Wednesday, February 13, 2013

Optional Relationships Without NULL

Optional relationships are important in dimensional models. This post shows you how to support them without resorting to NULL keys in the fact table.

Last month, we looked at the impact of allowing dimension attributes to contain NULL. In this post, we'll look at the impact of allowing foreign keys in fact tables to contain NULL.

Once again, NULL will prove problematic. What should be simple queries will require an alternate join syntax, multiple comparisons and nested parentheses.

The preferred solution is to establish special-case rows in dimensions. These rows can be referenced by fact table rows that do not have corresponding dimension detail.

Recap on NULL

NULL is a special SQL keyword used to denote the absence of data.

Last month, I explained why we avoid allowing dimension attributes to contain NULL. NULL fails standard comparisons, necessitating query predicates containing numerous tests which are carefully balanced within sets of parentheses.

For the full story, and the preferred solution, see last month's post: Avoid NULL in Dimensions (1/7/2013).

But that was NULL dimension attributes. What about NULL foreign keys?

Optional Relationships and NULL

Sometimes, the relationship between a fact table and a dimension is optional. This means some rows in the fact table cannot be associated with the dimension.

In an ER model, the traditional solution is to store NULL foreign keys for such rows. Let's take a look at what would happen if we did that in a dimensional model.

You may have noticed that in some stores, the cashier asks you if a salesperson helped you. If so, they record that info. So some sales have a salesperson, some do not.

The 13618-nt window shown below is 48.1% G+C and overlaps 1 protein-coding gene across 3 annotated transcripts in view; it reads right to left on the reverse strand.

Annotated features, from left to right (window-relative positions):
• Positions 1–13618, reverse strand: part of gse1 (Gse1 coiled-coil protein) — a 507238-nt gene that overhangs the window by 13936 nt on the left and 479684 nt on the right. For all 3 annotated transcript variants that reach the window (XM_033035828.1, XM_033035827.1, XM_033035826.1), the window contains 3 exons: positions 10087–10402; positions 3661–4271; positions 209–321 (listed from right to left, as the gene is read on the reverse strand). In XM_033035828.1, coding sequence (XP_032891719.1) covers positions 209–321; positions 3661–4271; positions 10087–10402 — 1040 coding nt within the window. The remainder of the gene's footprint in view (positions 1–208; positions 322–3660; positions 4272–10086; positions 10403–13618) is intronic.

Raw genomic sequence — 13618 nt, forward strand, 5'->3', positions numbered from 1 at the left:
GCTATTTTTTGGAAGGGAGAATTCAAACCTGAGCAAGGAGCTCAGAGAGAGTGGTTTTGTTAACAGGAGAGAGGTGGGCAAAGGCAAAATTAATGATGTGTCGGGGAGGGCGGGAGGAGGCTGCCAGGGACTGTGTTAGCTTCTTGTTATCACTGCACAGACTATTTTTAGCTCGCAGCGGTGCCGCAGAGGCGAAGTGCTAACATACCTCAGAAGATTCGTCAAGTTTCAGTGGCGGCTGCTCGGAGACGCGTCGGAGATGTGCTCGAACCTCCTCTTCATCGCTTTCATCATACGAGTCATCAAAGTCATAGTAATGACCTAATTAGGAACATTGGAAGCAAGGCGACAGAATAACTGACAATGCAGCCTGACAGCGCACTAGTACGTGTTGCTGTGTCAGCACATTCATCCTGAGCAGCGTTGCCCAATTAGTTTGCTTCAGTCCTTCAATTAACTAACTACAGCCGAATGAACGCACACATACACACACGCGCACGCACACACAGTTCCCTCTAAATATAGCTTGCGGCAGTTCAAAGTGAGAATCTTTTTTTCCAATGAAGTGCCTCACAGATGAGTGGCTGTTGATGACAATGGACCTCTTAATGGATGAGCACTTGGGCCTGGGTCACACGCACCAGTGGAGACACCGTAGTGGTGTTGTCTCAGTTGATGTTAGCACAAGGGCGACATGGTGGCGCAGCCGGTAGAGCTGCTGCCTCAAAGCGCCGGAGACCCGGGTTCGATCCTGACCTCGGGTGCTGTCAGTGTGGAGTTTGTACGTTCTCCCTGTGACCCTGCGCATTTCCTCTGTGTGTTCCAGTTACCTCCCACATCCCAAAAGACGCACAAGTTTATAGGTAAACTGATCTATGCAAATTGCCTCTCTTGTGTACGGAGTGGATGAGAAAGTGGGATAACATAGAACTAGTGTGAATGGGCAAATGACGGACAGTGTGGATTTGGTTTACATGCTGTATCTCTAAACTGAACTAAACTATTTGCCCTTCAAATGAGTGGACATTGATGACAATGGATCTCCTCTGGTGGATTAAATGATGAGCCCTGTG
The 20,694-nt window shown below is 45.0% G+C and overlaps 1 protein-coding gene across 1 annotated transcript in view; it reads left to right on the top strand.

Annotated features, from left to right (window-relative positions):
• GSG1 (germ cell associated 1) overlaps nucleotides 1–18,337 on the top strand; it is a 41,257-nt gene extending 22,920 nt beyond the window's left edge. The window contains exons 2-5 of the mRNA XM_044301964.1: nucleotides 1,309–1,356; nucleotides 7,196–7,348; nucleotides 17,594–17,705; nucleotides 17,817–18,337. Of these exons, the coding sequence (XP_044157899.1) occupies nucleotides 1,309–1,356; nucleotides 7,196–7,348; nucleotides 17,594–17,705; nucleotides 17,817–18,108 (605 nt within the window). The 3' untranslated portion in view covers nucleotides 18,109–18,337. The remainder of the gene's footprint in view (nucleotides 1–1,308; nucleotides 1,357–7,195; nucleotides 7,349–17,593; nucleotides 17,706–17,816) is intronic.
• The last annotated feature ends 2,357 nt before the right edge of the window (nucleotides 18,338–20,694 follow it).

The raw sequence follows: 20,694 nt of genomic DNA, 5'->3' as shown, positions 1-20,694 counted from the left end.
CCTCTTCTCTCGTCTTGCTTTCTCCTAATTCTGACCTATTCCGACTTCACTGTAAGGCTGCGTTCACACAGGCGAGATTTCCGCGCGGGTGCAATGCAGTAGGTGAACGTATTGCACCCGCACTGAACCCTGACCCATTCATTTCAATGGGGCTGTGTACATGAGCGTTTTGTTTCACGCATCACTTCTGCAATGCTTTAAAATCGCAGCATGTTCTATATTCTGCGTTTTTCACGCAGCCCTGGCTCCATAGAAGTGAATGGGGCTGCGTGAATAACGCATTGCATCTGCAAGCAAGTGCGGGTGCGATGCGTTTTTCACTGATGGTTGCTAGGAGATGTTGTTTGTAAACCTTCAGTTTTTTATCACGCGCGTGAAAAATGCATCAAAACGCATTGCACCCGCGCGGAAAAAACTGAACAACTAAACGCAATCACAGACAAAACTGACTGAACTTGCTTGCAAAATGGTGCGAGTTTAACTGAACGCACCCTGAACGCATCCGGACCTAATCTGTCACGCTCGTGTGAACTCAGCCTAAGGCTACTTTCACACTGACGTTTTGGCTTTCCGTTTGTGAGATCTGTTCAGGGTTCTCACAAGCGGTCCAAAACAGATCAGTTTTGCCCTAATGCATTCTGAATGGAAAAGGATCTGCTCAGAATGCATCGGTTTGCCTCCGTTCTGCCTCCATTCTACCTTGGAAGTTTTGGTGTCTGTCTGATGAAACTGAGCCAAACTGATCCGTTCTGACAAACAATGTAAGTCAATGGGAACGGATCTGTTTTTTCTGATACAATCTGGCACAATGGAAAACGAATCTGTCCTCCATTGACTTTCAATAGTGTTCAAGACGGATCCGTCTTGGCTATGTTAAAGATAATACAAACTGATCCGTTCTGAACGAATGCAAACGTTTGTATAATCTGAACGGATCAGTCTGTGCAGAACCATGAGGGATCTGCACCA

With an optional relationship to Salesrep, you star schema might look like this:

The dotted line represents an optional relationship. (In other notations, optionality is represented by including circles at the ends of relationship lines.)  For fact table rows with no salesperson, salesrep_key contains NULL.

Usability Harmed by NULL Foreign Keys

When a foreign key can contain NULL, we once again face difficulties when answering some simple business questions. As before, NULL complicates queries because it requires a comparison syntax that is different from the syntax for standard values. This time, we'll also be facing different join syntax.

For example, using the sales star, you might like to see all sales where a manager was not involved.  Assuming the Salesrep table has a column called salesrep_type, you would be forgiven for adding this to your query:

     WHERE salesrep.salesrep_type != "Manager"

This predicate is not sufficient to find all sales without managerial involvement.

Assuming a standard join is linking sales_facts to salerep, rows with no salesrep will not appear in the query results. This happens because, for any fact without a salesrep_key, the join to salesrep will fail. An outer join must be used to help facts with no salesreps survive the join.

Even when an outer join is employed, the above constraint remains insufficient. That's because a side effect of the outer join is to create NULL salesreps in the data set.

In addition to an outer join, we must supplement the constraint above:

     ( salesrep.salesrep_type != "Manager" OR
       salesrep.salesrep_type IS NULL
     ) AND...

NULL keys force us to choose the correct join type, perform multiple comparisons against the same dimension attribute, and carefully balance parentheses.

A dimensional model is meant to be understandable and usable from a business perspective. NULL keys do not fit the bill.

Use a Special Case Row

When there is an optional relationship between fact and dimension, best practices call for a special row in the dimension. This row is referenced by facts that would otherwise require a NULL foreign key.

For example, we add a "not applicable" row to our salesrep table as so:

0No Salesrepn/an/a
100SalesrepAssociatePaul Cook
101SalesrepAssociateSteve Jones
201SalesrepManagerGlen Matlock

Now we don't need outer joins, and we don't need to bend over backwards to perform simple comparisons.

Further Reading

The technique described in this post can be extended to handle other situations (invalid data, future events, or reference data that becomes available after facts).

Read more about these possibilities in Chapter 6 of my book, my book, Star Schema: The Complete Reference.

Also check out the previous post,  Avoid NULL in Dimensions (1/7/2013)

Edited 2/13/13 5:30pm to correct mismatched table headings. Thanks for the emails.